(July 26, 2011) —Stephen Gifford 00F didn’t just get an education from Hampshire; he found collaborators. Gifford and fellow alums Kevan Tucker 01F, Mitchell Kase 01F, and Tim O’Neill 01F worked together on the 2009 movie The Unidentified over the course of three years.
Gifford studied film at Hampshire. His Division III (senior) project involved a 60-minute film about a serial killer called Lost. “That was before the television show stole the name,” he jokes. Gifford also did a 15-minute comedy called Battle for Buttfield.
Hampshire proved to be a fertile creative environment for Gifford. “It was a community—my friends and I never let each other fail. We supported each other,” Gifford says. “Everyone I worked with at Hampshire, I still work with today.”
The Unidentified, written and directed by Tucker and produced by Kase, O’Neill, and Gifford, tells the story of Estlin, a passionate young journalist struggling to find his niche as he falls in love with Sophie, an optimistic artist.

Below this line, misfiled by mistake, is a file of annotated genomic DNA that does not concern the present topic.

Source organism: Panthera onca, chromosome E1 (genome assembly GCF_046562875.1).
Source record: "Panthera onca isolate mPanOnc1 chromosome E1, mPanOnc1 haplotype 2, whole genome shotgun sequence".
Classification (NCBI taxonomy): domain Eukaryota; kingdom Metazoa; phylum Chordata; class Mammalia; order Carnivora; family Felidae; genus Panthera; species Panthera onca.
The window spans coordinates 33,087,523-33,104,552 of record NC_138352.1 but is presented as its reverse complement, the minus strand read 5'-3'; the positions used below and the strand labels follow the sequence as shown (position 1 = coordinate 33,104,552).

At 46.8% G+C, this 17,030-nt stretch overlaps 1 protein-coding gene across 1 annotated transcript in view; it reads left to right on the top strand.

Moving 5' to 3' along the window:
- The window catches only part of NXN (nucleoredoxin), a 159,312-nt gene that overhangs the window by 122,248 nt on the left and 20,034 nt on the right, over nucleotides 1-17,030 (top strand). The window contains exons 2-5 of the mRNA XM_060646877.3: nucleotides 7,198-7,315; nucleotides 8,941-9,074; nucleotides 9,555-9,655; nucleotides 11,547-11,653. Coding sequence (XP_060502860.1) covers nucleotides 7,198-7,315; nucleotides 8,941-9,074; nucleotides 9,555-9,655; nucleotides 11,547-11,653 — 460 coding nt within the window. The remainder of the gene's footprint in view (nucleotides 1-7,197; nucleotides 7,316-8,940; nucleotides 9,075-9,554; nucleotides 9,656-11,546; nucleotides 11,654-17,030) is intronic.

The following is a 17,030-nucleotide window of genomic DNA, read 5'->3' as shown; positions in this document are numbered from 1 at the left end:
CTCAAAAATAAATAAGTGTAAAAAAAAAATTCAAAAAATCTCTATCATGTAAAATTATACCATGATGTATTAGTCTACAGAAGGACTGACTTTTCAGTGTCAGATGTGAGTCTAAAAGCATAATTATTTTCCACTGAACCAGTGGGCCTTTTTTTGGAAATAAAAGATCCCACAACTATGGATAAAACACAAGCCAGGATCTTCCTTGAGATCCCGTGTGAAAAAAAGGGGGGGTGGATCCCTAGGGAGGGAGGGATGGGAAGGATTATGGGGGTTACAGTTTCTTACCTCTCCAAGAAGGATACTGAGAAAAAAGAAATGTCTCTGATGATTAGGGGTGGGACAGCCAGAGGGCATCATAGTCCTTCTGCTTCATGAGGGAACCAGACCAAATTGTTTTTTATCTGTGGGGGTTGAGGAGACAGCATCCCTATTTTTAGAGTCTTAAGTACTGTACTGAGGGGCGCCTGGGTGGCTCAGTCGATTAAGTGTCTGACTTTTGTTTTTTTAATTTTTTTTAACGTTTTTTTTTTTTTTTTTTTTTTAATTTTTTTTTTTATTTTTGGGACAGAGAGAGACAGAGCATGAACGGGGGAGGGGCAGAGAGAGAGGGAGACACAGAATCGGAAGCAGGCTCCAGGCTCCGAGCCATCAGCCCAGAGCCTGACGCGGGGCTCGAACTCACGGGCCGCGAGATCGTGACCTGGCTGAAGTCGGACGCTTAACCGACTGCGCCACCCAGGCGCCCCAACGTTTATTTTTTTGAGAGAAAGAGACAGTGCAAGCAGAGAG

“It was a difficult movie to pull off,” Gifford says. “It came together over a lot of late-night cups of coffee, where the four of us sat down and came up with this idea, to tell the story of people getting out of college and not knowing what to do.”
The Unidentified won Best Feature Film prize at the First Glance Film Festival, Best New Director at the Brooklyn International Film Festival, and was an official selection of the Asheville Film Festival. It has been screened in venues from Egypt to Brooklyn.
When asked, Gifford says self-reliance and an awareness of his own potential are two of the most prominent things he took from his years at Hampshire. “I had to find the passion within myself,” he says. “Everyone really encourages that sense of independence as an artist.”
Professor of Film and Photography Abraham Ravett was Gifford’s advisor for his four years at Hampshire as well as the chair of his Division II committee. “He never accepted anything from me that wasn’t representative of what I could do,” Gifford says. “He always knew what I was capable of and when I wasn’t living up to that.”
2011 has been, and will continue to be, a busy year for Gifford. He recently founded a creative boutique, Pretty Damn Sweet, offering editorial, design, and graphics services for clients large and small.
Gifford is also putting finishing touches on a documentary called Children of the Earth, about Tom Brown, Jr.’s Tracker School in New Jersey, a school that teaches Native American traditions, tracking, and survival skills. The film is slated for a 2012 release.
“It’s going to be pretty special,” Gifford says.